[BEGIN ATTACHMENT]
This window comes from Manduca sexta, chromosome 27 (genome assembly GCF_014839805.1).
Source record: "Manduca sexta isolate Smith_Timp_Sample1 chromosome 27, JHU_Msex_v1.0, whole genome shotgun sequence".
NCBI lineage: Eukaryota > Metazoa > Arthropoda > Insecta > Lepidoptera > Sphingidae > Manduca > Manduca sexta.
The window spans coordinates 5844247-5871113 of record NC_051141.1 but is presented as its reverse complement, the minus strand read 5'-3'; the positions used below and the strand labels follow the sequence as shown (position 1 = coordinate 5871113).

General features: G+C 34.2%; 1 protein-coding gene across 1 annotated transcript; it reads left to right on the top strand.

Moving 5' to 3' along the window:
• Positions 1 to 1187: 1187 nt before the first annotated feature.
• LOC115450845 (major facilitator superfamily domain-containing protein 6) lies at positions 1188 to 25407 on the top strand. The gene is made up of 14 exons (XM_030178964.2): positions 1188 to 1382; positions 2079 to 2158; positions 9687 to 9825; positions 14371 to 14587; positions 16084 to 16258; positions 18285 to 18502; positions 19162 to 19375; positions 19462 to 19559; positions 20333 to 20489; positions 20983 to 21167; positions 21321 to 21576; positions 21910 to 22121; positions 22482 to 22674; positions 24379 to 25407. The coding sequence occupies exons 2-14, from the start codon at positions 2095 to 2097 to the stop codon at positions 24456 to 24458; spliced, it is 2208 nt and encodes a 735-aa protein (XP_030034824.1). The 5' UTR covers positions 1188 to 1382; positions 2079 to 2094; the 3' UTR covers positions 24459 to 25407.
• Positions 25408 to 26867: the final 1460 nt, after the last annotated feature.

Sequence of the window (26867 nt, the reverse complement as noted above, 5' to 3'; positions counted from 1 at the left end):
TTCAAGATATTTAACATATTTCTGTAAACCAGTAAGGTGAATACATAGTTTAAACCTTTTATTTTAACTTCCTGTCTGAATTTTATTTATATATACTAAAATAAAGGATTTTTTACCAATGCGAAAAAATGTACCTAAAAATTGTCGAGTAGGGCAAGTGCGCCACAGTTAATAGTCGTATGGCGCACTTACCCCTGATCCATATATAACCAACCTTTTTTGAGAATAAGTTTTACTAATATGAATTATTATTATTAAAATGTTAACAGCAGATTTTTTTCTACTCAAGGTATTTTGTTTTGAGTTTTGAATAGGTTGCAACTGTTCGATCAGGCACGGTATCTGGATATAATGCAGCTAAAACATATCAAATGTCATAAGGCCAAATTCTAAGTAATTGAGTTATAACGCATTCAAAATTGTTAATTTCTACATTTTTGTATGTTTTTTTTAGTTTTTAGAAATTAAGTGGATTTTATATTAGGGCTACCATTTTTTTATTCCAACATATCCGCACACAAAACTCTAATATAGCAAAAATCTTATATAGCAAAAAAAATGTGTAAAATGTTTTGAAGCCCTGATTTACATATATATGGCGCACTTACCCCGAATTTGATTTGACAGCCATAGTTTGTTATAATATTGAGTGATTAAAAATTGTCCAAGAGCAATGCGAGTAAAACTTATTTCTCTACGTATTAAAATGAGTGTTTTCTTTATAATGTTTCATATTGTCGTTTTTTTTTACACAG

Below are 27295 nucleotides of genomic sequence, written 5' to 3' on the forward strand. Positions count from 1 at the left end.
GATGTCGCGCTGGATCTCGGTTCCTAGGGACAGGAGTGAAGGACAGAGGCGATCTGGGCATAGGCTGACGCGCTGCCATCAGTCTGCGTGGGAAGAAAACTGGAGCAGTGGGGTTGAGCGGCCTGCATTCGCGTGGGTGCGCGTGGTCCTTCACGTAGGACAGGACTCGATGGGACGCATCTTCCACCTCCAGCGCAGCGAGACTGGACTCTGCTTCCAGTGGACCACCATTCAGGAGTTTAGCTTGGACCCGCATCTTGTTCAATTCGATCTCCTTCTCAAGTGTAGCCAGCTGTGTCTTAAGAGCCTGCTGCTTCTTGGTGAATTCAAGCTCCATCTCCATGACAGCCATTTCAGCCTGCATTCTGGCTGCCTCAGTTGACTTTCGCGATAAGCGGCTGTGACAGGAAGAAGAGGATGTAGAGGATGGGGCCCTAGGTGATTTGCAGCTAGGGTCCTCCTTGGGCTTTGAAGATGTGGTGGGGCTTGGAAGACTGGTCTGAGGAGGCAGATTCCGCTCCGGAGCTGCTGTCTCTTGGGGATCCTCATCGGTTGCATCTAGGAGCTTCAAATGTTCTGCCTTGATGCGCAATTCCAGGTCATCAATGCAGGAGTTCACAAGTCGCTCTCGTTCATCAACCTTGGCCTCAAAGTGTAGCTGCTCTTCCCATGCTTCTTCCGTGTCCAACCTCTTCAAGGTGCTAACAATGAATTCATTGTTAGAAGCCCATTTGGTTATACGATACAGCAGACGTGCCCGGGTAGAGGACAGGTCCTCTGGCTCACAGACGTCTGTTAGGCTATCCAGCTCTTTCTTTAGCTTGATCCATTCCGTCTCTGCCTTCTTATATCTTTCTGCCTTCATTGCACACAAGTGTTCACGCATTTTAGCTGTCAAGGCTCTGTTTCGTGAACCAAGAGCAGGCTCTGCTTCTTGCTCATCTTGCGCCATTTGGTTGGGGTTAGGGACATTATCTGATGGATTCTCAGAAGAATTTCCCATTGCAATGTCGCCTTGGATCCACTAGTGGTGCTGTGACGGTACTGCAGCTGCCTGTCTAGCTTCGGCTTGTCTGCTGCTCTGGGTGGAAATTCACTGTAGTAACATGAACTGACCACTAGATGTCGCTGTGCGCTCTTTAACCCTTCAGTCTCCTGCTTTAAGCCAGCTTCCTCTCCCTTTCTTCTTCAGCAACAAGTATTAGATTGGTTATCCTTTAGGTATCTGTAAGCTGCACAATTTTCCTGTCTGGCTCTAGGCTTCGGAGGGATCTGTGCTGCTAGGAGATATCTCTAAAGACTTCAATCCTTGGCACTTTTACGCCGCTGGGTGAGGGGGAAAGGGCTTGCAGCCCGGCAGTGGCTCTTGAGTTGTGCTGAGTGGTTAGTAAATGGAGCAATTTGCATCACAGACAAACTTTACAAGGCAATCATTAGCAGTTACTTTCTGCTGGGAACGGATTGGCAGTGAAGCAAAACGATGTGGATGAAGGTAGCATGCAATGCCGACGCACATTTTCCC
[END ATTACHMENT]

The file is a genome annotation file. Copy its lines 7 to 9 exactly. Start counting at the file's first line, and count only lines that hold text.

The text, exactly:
• Positions 1 to 1187: 1187 nt before the first annotated feature.
• LOC115450845 (major facilitator superfamily domain-containing protein 6) lies at positions 1188 to 25407 on the top strand. The gene is made up of 14 exons (XM_030178964.2): positions 1188 to 1382; positions 2079 to 2158; positions 9687 to 9825; positions 14371 to 14587; positions 16084 to 16258; positions 18285 to 18502; positions 19162 to 19375; positions 19462 to 19559; positions 20333 to 20489; positions 20983 to 21167; positions 21321 to 21576; positions 21910 to 22121; positions 22482 to 22674; positions 24379 to 25407. The coding sequence occupies exons 2-14, from the start codon at positions 2095 to 2097 to the stop codon at positions 24456 to 24458; spliced, it is 2208 nt and encodes a 735-aa protein (XP_030034824.1). The 5' UTR covers positions 1188 to 1382; positions 2079 to 2094; the 3' UTR covers positions 24459 to 25407.
• Positions 25408 to 26867: the final 1460 nt, after the last annotated feature.